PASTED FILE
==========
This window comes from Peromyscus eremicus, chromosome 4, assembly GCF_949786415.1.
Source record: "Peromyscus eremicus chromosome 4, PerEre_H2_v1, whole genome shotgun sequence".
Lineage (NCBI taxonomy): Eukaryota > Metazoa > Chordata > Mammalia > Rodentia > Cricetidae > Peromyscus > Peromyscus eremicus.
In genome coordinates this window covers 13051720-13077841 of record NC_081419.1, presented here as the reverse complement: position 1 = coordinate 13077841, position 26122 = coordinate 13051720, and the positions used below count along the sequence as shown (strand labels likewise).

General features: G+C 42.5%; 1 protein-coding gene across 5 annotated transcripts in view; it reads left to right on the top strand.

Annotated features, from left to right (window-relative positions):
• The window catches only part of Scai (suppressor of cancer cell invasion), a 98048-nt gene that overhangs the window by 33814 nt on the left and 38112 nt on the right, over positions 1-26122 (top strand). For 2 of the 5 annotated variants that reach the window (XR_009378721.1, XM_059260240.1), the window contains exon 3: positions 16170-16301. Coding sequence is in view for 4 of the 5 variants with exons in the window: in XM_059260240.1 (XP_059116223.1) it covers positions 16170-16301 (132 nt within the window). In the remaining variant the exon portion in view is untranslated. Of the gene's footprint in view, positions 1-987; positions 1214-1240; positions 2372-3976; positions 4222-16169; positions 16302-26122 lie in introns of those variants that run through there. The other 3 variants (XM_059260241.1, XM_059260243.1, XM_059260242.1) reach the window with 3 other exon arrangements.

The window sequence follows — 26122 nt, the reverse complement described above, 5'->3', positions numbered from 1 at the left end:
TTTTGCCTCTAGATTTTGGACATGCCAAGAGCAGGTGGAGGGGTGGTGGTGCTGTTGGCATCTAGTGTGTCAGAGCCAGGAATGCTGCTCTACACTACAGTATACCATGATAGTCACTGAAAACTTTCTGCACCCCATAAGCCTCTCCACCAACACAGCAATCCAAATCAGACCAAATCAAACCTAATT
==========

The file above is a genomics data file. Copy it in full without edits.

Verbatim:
This window comes from Peromyscus eremicus, chromosome 4, assembly GCF_949786415.1.
Source record: "Peromyscus eremicus chromosome 4, PerEre_H2_v1, whole genome shotgun sequence".
Lineage (NCBI taxonomy): Eukaryota > Metazoa > Chordata > Mammalia > Rodentia > Cricetidae > Peromyscus > Peromyscus eremicus.
In genome coordinates this window covers 13051720-13077841 of record NC_081419.1, presented here as the reverse complement: position 1 = coordinate 13077841, position 26122 = coordinate 13051720, and the positions used below count along the sequence as shown (strand labels likewise).

General features: G+C 42.5%; 1 protein-coding gene across 5 annotated transcripts in view; it reads left to right on the top strand.

Annotated features, from left to right (window-relative positions):
• The window catches only part of Scai (suppressor of cancer cell invasion), a 98048-nt gene that overhangs the window by 33814 nt on the left and 38112 nt on the right, over positions 1-26122 (top strand). For 2 of the 5 annotated variants that reach the window (XR_009378721.1, XM_059260240.1), the window contains exon 3: positions 16170-16301. Coding sequence is in view for 4 of the 5 variants with exons in the window: in XM_059260240.1 (XP_059116223.1) it covers positions 16170-16301 (132 nt within the window). In the remaining variant the exon portion in view is untranslated. Of the gene's footprint in view, positions 1-987; positions 1214-1240; positions 2372-3976; positions 4222-16169; positions 16302-26122 lie in introns of those variants that run through there. The other 3 variants (XM_059260241.1, XM_059260243.1, XM_059260242.1) reach the window with 3 other exon arrangements.

The window sequence follows — 26122 nt, the reverse complement described above, 5'->3', positions numbered from 1 at the left end:
TTTTGCCTCTAGATTTTGGACATGCCAAGAGCAGGTGGAGGGGTGGTGGTGCTGTTGGCATCTAGTGTGTCAGAGCCAGGAATGCTGCTCTACACTACAGTATACCATGATAGTCACTGAAAACTTTCTGCACCCCATAAGCCTCTCCACCAACACAGCAATCCAAATCAGACCAAATCAAACCTAATT